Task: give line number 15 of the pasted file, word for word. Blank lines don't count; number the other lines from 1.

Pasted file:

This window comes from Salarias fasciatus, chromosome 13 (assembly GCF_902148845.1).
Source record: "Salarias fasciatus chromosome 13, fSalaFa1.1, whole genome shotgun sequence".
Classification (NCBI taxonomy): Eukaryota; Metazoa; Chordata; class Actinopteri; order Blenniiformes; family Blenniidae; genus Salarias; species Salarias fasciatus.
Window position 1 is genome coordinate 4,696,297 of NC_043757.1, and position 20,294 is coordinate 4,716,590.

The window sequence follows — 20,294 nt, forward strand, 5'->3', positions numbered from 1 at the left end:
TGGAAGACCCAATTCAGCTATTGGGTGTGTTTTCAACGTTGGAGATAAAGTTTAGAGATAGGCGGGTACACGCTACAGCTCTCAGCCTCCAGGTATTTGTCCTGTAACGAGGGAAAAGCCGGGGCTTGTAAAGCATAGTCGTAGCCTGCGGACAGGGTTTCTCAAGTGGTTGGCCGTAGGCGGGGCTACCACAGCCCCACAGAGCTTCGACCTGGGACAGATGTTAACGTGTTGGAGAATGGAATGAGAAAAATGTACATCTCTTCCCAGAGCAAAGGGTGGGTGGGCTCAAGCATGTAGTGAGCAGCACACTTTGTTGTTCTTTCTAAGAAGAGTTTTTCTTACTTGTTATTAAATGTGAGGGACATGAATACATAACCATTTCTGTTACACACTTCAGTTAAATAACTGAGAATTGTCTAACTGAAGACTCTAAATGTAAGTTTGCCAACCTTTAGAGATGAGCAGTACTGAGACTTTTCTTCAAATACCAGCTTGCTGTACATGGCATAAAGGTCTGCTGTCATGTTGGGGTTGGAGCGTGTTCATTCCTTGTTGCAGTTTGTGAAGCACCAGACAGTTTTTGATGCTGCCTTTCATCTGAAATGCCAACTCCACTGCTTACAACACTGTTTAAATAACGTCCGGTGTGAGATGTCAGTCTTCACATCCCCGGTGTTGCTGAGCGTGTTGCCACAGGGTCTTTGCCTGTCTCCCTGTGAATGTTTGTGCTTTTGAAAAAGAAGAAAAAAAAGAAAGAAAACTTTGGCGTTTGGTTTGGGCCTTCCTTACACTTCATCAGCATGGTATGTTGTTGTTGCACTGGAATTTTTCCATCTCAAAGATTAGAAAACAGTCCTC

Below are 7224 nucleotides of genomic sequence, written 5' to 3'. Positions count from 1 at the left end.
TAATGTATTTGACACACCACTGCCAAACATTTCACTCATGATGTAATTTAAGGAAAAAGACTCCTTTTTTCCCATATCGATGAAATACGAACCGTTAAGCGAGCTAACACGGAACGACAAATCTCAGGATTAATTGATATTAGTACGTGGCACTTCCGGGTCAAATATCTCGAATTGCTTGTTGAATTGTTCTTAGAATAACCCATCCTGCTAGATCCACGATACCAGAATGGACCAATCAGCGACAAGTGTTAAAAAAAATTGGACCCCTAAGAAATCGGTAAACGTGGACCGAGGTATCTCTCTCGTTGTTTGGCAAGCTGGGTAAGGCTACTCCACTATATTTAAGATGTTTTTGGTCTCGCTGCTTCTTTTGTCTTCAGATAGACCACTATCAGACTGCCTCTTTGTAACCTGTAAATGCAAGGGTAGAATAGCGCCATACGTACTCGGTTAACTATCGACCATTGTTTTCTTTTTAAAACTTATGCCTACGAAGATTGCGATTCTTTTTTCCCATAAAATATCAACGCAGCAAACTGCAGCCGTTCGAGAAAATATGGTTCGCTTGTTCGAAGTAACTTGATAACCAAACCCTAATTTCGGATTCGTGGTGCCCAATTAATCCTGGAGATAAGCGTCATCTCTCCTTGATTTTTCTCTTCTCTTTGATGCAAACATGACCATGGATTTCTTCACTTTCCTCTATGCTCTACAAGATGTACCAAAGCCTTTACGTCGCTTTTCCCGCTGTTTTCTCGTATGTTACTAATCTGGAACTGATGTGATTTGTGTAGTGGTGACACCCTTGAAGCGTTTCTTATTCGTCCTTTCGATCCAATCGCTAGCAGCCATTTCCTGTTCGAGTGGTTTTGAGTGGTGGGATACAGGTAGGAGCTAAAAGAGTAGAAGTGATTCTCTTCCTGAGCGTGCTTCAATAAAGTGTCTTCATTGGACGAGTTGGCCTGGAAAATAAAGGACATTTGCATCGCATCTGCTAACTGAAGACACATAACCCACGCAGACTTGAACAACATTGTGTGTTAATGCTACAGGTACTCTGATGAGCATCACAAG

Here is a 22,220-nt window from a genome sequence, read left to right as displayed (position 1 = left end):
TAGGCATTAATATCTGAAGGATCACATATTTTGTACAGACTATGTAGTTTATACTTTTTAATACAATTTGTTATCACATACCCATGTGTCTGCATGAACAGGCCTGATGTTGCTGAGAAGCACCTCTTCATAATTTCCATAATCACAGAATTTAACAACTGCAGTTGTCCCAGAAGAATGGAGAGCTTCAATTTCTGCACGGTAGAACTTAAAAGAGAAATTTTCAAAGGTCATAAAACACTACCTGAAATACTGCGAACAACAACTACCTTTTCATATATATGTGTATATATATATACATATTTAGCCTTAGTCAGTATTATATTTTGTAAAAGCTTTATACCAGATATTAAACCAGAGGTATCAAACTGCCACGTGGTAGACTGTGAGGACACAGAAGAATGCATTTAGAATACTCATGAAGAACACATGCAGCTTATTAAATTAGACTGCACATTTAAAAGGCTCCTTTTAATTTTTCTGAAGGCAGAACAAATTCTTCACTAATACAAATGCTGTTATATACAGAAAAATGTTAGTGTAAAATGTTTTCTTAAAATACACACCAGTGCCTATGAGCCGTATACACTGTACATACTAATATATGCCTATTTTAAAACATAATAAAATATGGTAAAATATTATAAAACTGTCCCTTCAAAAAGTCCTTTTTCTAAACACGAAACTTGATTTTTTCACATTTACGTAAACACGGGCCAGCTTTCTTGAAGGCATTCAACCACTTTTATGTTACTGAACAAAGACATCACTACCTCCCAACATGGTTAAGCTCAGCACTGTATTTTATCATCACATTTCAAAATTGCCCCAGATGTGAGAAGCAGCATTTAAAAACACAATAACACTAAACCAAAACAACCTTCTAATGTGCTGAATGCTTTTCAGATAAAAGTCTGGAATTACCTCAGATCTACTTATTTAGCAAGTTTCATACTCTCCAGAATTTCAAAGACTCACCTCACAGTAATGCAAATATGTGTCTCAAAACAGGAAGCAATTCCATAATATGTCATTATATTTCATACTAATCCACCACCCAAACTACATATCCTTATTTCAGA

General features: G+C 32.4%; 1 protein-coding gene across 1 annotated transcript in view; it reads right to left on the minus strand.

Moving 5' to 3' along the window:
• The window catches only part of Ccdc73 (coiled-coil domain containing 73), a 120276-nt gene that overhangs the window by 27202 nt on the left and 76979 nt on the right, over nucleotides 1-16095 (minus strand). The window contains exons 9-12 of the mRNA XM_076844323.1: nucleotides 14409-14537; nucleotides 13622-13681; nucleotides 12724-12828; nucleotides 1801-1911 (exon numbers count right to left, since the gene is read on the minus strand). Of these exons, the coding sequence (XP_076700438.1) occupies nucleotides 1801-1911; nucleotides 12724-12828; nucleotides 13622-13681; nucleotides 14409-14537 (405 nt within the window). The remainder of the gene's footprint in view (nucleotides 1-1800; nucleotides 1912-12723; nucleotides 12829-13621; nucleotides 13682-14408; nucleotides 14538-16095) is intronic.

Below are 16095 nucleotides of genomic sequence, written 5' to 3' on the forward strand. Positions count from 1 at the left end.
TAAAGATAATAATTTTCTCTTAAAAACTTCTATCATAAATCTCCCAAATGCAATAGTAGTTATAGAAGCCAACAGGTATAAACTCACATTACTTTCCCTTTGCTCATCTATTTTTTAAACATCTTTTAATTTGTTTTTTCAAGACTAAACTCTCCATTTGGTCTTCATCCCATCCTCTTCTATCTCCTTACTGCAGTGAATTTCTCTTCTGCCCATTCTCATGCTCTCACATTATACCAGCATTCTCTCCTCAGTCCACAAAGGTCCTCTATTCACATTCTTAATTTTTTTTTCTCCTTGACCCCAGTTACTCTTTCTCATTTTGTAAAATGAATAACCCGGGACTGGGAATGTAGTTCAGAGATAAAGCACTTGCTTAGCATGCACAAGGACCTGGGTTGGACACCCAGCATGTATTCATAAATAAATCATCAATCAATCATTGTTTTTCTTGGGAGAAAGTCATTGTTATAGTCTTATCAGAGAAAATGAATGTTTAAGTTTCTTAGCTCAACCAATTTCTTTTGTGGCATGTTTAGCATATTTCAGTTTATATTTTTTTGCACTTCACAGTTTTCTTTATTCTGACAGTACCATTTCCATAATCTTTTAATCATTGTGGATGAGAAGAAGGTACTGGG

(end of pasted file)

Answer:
TAAAGATAATAATTTTCTCTTAAAAACTTCTATCATAAATCTCCCAAATGCAATAGTAGTTATAGAAGCCAACAGGTATAAACTCACATTACTTTCCCTTTGCTCATCTATTTTTTAAACATCTTTTAATTTGTTTTTTCAAGACTAAACTCTCCATTTGGTCTTCATCCCATCCTCTTCTATCTCCTTACTGCAGTGAATTTCTCTTCTGCCCATTCTCATGCTCTCACATTATACCAGCATTCTCTCCTCAGTCCACAAAGGTCCTCTATTCACATTCTTAATTTTTTTTTCTCCTTGACCCCAGTTACTCTTTCTCATTTTGTAAAATGAATAACCCGGGACTGGGAATGTAGTTCAGAGATAAAGCACTTGCTTAGCATGCACAAGGACCTGGGTTGGACACCCAGCATGTATTCATAAATAAATCATCAATCAATCATTGTTTTTCTTGGGAGAAAGTCATTGTTATAGTCTTATCAGAGAAAATGAATGTTTAAGTTTCTTAGCTCAACCAATTTCTTTTGTGGCATGTTTAGCATATTTCAGTTTATATTTTTTTGCACTTCACAGTTTTCTTTATTCTGACAGTACCATTTCCATAATCTTTTAATCATTGTGGATGAGAAGAAGGTACTGGG